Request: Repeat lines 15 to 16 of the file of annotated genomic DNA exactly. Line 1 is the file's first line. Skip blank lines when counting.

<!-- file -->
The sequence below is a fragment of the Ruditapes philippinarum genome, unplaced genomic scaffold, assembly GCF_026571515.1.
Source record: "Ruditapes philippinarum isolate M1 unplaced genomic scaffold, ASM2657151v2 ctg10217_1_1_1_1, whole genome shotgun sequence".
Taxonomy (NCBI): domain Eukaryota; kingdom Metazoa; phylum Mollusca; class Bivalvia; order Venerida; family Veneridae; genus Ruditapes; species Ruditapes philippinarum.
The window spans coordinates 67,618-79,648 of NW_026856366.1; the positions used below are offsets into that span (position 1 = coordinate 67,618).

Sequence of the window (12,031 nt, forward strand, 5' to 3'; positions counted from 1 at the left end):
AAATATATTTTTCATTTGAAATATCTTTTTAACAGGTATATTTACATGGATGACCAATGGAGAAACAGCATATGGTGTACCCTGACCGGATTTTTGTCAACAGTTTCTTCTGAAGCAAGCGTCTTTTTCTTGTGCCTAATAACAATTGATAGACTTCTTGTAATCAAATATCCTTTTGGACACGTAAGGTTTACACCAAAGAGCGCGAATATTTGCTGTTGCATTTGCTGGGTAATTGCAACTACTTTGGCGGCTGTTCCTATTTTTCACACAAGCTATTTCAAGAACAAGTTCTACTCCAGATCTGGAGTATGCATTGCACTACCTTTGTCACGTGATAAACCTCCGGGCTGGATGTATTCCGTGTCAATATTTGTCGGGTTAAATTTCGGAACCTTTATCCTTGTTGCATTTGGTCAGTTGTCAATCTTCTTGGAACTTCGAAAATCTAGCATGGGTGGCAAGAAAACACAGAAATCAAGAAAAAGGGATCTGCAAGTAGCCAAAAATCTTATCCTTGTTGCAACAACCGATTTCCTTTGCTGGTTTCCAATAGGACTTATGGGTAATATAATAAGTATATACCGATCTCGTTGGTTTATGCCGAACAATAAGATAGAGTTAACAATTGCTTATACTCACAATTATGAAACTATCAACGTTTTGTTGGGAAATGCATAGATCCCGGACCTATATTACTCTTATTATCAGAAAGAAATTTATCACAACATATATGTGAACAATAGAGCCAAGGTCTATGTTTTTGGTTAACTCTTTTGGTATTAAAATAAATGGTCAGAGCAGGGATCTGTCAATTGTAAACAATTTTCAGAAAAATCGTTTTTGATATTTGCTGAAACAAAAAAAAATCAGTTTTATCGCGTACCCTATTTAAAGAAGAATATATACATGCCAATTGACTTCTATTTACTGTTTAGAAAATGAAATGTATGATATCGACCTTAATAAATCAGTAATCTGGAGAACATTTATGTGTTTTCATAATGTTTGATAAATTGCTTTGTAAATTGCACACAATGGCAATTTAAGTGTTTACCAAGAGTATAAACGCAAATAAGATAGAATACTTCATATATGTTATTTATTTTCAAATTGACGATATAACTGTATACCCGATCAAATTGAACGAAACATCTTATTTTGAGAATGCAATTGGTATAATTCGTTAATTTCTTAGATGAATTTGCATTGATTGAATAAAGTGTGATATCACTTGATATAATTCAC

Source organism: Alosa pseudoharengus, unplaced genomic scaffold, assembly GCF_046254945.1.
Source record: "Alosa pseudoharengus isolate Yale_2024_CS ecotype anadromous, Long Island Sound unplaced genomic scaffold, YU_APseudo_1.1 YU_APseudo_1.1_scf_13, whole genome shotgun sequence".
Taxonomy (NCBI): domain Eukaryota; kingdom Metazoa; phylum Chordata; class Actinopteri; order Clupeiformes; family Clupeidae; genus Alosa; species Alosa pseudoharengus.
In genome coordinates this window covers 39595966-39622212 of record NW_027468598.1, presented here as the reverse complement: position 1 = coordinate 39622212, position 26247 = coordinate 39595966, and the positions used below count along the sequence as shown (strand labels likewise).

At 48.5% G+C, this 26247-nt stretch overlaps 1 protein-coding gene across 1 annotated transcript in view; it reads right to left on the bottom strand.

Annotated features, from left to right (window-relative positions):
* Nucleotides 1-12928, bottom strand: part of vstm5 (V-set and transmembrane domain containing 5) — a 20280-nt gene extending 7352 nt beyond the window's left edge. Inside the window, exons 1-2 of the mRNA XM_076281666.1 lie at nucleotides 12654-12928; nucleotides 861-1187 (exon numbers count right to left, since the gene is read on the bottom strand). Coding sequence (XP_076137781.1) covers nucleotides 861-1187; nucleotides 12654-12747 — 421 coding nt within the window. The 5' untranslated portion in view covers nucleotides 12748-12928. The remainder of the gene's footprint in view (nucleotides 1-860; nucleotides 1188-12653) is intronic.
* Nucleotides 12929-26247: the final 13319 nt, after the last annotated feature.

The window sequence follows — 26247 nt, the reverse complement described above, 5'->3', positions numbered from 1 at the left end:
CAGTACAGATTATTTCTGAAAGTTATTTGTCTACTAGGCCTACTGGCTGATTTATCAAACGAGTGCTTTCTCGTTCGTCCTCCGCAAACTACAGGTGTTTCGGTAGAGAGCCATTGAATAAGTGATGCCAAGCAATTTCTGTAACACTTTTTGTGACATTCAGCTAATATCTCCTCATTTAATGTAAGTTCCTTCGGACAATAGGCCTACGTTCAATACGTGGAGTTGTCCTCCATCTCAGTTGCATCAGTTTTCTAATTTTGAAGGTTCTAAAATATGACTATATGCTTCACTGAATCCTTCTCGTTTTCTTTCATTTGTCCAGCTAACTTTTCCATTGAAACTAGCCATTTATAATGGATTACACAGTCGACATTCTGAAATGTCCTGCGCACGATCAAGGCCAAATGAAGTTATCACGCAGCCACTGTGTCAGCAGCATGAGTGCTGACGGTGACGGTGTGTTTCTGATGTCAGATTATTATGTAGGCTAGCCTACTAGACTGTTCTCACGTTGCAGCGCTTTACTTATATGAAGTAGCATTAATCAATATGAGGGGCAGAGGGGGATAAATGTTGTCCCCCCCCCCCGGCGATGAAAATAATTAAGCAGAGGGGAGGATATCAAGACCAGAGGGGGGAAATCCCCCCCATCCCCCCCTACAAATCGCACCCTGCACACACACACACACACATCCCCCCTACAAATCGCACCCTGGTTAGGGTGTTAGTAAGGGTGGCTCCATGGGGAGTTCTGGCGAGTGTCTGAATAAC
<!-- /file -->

The window sequence follows — 26247 nt, the reverse complement described above, 5'->3', positions numbered from 1 at the left end:
CAGTACAGATTATTTCTGAAAGTTATTTGTCTACTAGGCCTACTGGCTGATTTATCAAACGAGTGCTTTCTCGTTCGTCCTCCGCAAACTACAGGTGTTTCGGTAGAGAGCCATTGAATAAGTGATGCCAAGCAATTTCTGTAACACTTTTTGTGACATTCAGCTAATATCTCCTCATTTAATGTAAGTTCCTTCGGACAATAGGCCTACGTTCAATACGTGGAGTTGTCCTCCATCTCAGTTGCATCAGTTTTCTAATTTTGAAGGTTCTAAAATATGACTATATGCTTCACTGAATCCTTCTCGTTTTCTTTCATTTGTCCAGCTAACTTTTCCATTGAAACTAGCCATTTATAATGGATTACACAGTCGACATTCTGAAATGTCCTGCGCACGATCAAGGCCAAATGAAGTTATCACGCAGCCACTGTGTCAGCAGCATGAGTGCTGACGGTGACGGTGTGTTTCTGATGTCAGATTATTATGTAGGCTAGCCTACTAGACTGTTCTCACGTTGCAGCGCTTTACTTATATGAAGTAGCATTAATCAATATGAGGGGCAGAGGGGGATAAATGTTGTCCCCCCCCCCCGGCGATGAAAATAATTAAGCAGAGGGGAGGATATCAAGACCAGAGGGGGGAAATCCCCCCCATCCCCCCCTACAAATCGCACCCTGCACACACACACACACACATCCCCCCTACAAATCGCACCCTGGTTAGGGTGTTAGTAAGGGTGGCTCCATGGGGAGTTCTGGCGAGTGTCTGAATAAC